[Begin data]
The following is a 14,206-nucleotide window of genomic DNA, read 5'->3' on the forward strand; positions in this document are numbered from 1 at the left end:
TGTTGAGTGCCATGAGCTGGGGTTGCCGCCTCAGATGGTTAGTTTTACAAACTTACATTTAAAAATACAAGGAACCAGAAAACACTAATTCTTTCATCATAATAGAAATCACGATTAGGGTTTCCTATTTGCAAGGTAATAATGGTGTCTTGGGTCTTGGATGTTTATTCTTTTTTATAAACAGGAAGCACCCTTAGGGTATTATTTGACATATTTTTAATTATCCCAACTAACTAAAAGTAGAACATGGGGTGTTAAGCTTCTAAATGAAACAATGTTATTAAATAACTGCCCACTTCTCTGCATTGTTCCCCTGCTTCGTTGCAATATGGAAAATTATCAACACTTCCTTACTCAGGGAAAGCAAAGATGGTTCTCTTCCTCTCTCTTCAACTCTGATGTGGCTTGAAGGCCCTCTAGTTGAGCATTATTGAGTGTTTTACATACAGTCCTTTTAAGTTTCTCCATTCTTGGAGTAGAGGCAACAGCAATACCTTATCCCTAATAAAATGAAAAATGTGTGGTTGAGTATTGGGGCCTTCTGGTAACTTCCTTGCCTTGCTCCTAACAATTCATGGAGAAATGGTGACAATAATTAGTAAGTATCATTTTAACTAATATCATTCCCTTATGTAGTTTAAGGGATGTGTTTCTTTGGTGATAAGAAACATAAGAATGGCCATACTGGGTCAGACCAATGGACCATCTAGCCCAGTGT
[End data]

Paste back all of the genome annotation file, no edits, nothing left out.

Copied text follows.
The following is a 14,206-nucleotide window of genomic DNA, read 5'->3' on the forward strand; positions in this document are numbered from 1 at the left end:
TGTTGAGTGCCATGAGCTGGGGTTGCCGCCTCAGATGGTTAGTTTTACAAACTTACATTTAAAAATACAAGGAACCAGAAAACACTAATTCTTTCATCATAATAGAAATCACGATTAGGGTTTCCTATTTGCAAGGTAATAATGGTGTCTTGGGTCTTGGATGTTTATTCTTTTTTATAAACAGGAAGCACCCTTAGGGTATTATTTGACATATTTTTAATTATCCCAACTAACTAAAAGTAGAACATGGGGTGTTAAGCTTCTAAATGAAACAATGTTATTAAATAACTGCCCACTTCTCTGCATTGTTCCCCTGCTTCGTTGCAATATGGAAAATTATCAACACTTCCTTACTCAGGGAAAGCAAAGATGGTTCTCTTCCTCTCTCTTCAACTCTGATGTGGCTTGAAGGCCCTCTAGTTGAGCATTATTGAGTGTTTTACATACAGTCCTTTTAAGTTTCTCCATTCTTGGAGTAGAGGCAACAGCAATACCTTATCCCTAATAAAATGAAAAATGTGTGGTTGAGTATTGGGGCCTTCTGGTAACTTCCTTGCCTTGCTCCTAACAATTCATGGAGAAATGGTGACAATAATTAGTAAGTATCATTTTAACTAATATCATTCCCTTATGTAGTTTAAGGGATGTGTTTCTTTGGTGATAAGAAACATAAGAATGGCCATACTGGGTCAGACCAATGGACCATCTAGCCCAGTGT